Art by Cristian Tundera
Amidst the growing tension between chief
investment officers and outsourced-CIO providers,
the second iteration of this survey suggests that it
is all coming down to three things: resources,
resources, and resources.
The travails of the county pension fund of San Diego are well
known. Following the financial crisis, the fund's board agreed to
hire an external portfolio strategist—the former Texas Teachers'
deputy Lee Partridge—to help run the $9 billion portfolio.
Interestingly, an internal Acting Chief Investment Officer (CIO),
Lisa Needle, was kept on board. Chaos ensued.
"The decision to outsource should be a decision to fully outsource,
or not at all," Tim Barrett, formerly the CIO of fellow
Californian pension San Bernardino County, told aiCIO in 2011
(Barrett now runs the Rochester-based Kodak pension system).
He wasn't talking about San Diego, but he could have been, for
Barrett's comments and the San Diegan situation highlight the
inherent tension between chief investment officers and firms that offer outsourced chief investment officer
services. Vendors will tell you otherwise—it's in their interest to do so, after all. Chief investment officers
who've had part of their portfolio taken away, either by outsourcing or pension-risk transfer, will claim there
is more nuance to the situation—which is also correct. But taken as a whole, there is a tension built into
the very outsourcing business structure. How funds navigate this tension is essential to the productivity of
This survey offers insight into why the tension is arising, and it can be described in three words: resources,
resources, and resources.
On one hand, CIOs want to keep their jobs; on the other, they feel squeezed for staff and the support
structures necessary for the job. There is a clear connection between staff size and the decision to
outsource—an average outsourcing fund has 4.7 staff members, as opposed to 6.6 for those that do not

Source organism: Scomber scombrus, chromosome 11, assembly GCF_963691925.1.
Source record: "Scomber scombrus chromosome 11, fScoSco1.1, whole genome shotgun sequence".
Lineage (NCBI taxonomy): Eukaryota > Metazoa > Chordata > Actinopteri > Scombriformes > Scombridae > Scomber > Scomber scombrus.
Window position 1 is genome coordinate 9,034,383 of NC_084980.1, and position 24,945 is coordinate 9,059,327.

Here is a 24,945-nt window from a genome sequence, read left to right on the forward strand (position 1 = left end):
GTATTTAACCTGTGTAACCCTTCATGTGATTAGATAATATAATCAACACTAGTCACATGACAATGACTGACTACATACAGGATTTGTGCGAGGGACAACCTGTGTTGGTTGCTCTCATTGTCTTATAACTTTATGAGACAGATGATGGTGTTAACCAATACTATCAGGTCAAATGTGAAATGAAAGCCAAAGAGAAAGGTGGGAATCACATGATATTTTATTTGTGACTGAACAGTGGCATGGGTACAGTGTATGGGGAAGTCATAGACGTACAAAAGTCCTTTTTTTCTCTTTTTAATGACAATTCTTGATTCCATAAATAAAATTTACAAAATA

outsource—and a clear link between asset size and the willingness to hand off discretion over investment
decisions. Most decisive is this: 46% of all outsourcing plans claim that the lack of internal resources is the
number one driver behind their decision. Cost, a desire for a strategic partnership, and faster implementation
all fall far behind.
Evidence of this exists even with those who chose not to outsource their investment management functions.
Of that group, 67% said they had the required expertise in house, and 66% said they liked the full
control that not outsourcing brought. These trends were more noticeable as respondents got larger—with
83% of the largest plans (above $15 billion) claiming they had the internal expertise.
How will this tension play out? Headline deals in the pension risk transfer space, as well as the increasing
frequency of consultants reorganizing as asset managers, suggest that this tension will not soon dissipate.
But CIOs, with some exceptions, will surely fight the trend—or at least adapt in a way that still offers them
a place in their organization. It's a topic that is not going away. Want proof? It should come as no surprise
that our CIO Summit in New York City—April 11 and 12, for those interested—is headlined by the following
panel: How to Reconcile A Strong CIO Suite with Investment Outsourcing and Pension-Risk Transfers.
Responses from 229 asset owners were accepted for the survey over a period of three weeks, ending
January 25, 2013. Year-over-year comparisons for the survey are not reliable, as the definition of "investment
outsourcing" was changed and outsourced-CIO vendors were encouraged to have their clients complete
the survey. aiCIO would like to extend a special thank you to all those who submitted responses for
the survey, as well as those vendors, asset owners, and consultants who helped the aiCIO editorial and
survey teams construct the survey. For more information, contact Quinn Keeler at